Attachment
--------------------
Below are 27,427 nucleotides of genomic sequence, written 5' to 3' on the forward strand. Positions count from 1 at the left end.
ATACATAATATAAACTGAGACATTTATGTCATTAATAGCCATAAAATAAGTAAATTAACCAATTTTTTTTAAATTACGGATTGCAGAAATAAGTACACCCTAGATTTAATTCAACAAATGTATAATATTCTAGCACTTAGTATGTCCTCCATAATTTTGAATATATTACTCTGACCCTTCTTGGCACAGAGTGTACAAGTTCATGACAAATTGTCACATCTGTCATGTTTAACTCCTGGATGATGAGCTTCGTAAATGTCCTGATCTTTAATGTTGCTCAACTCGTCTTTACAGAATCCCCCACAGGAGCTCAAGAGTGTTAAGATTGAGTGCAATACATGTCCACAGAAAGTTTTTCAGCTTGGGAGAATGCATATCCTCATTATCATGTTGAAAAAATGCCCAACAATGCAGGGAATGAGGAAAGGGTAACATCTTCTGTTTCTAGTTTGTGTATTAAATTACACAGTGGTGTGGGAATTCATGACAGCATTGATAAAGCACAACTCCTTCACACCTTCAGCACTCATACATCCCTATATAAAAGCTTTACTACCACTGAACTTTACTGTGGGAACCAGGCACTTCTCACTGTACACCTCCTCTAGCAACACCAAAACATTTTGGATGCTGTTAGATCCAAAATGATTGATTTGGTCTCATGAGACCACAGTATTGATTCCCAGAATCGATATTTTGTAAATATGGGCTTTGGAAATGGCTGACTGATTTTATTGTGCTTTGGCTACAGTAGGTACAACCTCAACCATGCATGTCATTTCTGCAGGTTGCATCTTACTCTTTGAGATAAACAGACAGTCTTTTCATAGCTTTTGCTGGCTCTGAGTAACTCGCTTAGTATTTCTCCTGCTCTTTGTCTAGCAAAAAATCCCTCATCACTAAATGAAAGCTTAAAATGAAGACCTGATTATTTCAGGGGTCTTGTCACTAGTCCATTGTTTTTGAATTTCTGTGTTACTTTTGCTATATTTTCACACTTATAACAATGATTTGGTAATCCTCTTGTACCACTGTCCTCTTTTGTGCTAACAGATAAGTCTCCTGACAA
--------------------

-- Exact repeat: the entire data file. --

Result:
Below are 27,427 nucleotides of genomic sequence, written 5' to 3' on the forward strand. Positions count from 1 at the left end.
ATACATAATATAAACTGAGACATTTATGTCATTAATAGCCATAAAATAAGTAAATTAACCAATTTTTTTTAAATTACGGATTGCAGAAATAAGTACACCCTAGATTTAATTCAACAAATGTATAATATTCTAGCACTTAGTATGTCCTCCATAATTTTGAATATATTACTCTGACCCTTCTTGGCACAGAGTGTACAAGTTCATGACAAATTGTCACATCTGTCATGTTTAACTCCTGGATGATGAGCTTCGTAAATGTCCTGATCTTTAATGTTGCTCAACTCGTCTTTACAGAATCCCCCACAGGAGCTCAAGAGTGTTAAGATTGAGTGCAATACATGTCCACAGAAAGTTTTTCAGCTTGGGAGAATGCATATCCTCATTATCATGTTGAAAAAATGCCCAACAATGCAGGGAATGAGGAAAGGGTAACATCTTCTGTTTCTAGTTTGTGTATTAAATTACACAGTGGTGTGGGAATTCATGACAGCATTGATAAAGCACAACTCCTTCACACCTTCAGCACTCATACATCCCTATATAAAAGCTTTACTACCACTGAACTTTACTGTGGGAACCAGGCACTTCTCACTGTACACCTCCTCTAGCAACACCAAAACATTTTGGATGCTGTTAGATCCAAAATGATTGATTTGGTCTCATGAGACCACAGTATTGATTCCCAGAATCGATATTTTGTAAATATGGGCTTTGGAAATGGCTGACTGATTTTATTGTGCTTTGGCTACAGTAGGTACAACCTCAACCATGCATGTCATTTCTGCAGGTTGCATCTTACTCTTTGAGATAAACAGACAGTCTTTTCATAGCTTTTGCTGGCTCTGAGTAACTCGCTTAGTATTTCTCCTGCTCTTTGTCTAGCAAAAAATCCCTCATCACTAAATGAAAGCTTAAAATGAAGACCTGATTATTTCAGGGGTCTTGTCACTAGTCCATTGTTTTTGAATTTCTGTGTTACTTTTGCTATATTTTCACACTTATAACAATGATTTGGTAATCCTCTTGTACCACTGTCCTCTTTTGTGCTAACAGATAAGTCTCCTGACAA